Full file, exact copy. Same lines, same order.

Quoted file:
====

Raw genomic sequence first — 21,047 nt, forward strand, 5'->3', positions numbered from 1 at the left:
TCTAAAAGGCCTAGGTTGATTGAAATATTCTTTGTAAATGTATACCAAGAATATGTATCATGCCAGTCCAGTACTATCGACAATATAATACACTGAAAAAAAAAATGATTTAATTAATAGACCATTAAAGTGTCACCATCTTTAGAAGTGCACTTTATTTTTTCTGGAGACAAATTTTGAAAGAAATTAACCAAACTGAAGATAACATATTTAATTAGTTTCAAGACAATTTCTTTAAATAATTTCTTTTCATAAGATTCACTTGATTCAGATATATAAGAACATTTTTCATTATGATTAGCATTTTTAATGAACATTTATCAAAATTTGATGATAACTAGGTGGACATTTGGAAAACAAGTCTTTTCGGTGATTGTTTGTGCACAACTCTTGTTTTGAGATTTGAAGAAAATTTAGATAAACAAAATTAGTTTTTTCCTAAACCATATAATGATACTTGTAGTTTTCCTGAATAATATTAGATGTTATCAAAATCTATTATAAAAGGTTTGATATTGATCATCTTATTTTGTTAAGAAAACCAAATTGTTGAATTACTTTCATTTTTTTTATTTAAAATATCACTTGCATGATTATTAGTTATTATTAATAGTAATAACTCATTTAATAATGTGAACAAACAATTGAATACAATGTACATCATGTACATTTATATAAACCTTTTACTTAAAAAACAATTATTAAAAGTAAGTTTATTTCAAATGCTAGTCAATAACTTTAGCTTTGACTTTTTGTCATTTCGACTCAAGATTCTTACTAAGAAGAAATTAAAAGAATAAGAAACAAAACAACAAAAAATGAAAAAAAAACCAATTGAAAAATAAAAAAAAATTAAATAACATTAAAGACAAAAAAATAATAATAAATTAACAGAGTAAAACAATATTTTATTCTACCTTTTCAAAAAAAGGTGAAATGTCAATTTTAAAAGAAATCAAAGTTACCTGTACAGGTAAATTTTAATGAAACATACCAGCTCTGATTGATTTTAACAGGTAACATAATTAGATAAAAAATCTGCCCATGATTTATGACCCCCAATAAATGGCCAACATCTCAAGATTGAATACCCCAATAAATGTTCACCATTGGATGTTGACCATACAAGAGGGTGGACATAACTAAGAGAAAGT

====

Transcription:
Raw genomic sequence first — 21,047 nt, forward strand, 5'->3', positions numbered from 1 at the left:
TCTAAAAGGCCTAGGTTGATTGAAATATTCTTTGTAAATGTATACCAAGAATATGTATCATGCCAGTCCAGTACTATCGACAATATAATACACTGAAAAAAAAAATGATTTAATTAATAGACCATTAAAGTGTCACCATCTTTAGAAGTGCACTTTATTTTTTCTGGAGACAAATTTTGAAAGAAATTAACCAAACTGAAGATAACATATTTAATTAGTTTCAAGACAATTTCTTTAAATAATTTCTTTTCATAAGATTCACTTGATTCAGATATATAAGAACATTTTTCATTATGATTAGCATTTTTAATGAACATTTATCAAAATTTGATGATAACTAGGTGGACATTTGGAAAACAAGTCTTTTCGGTGATTGTTTGTGCACAACTCTTGTTTTGAGATTTGAAGAAAATTTAGATAAACAAAATTAGTTTTTTCCTAAACCATATAATGATACTTGTAGTTTTCCTGAATAATATTAGATGTTATCAAAATCTATTATAAAAGGTTTGATATTGATCATCTTATTTTGTTAAGAAAACCAAATTGTTGAATTACTTTCATTTTTTTTATTTAAAATATCACTTGCATGATTATTAGTTATTATTAATAGTAATAACTCATTTAATAATGTGAACAAACAATTGAATACAATGTACATCATGTACATTTATATAAACCTTTTACTTAAAAAACAATTATTAAAAGTAAGTTTATTTCAAATGCTAGTCAATAACTTTAGCTTTGACTTTTTGTCATTTCGACTCAAGATTCTTACTAAGAAGAAATTAAAAGAATAAGAAACAAAACAACAAAAAATGAAAAAAAAACCAATTGAAAAATAAAAAAAAATTAAATAACATTAAAGACAAAAAAATAATAATAAATTAACAGAGTAAAACAATATTTTATTCTACCTTTTCAAAAAAAGGTGAAATGTCAATTTTAAAAGAAATCAAAGTTACCTGTACAGGTAAATTTTAATGAAACATACCAGCTCTGATTGATTTTAACAGGTAACATAATTAGATAAAAAATCTGCCCATGATTTATGACCCCCAATAAATGGCCAACATCTCAAGATTGAATACCCCAATAAATGTTCACCATTGGATGTTGACCATACAAGAGGGTGGACATAACTAAGAGAAAGT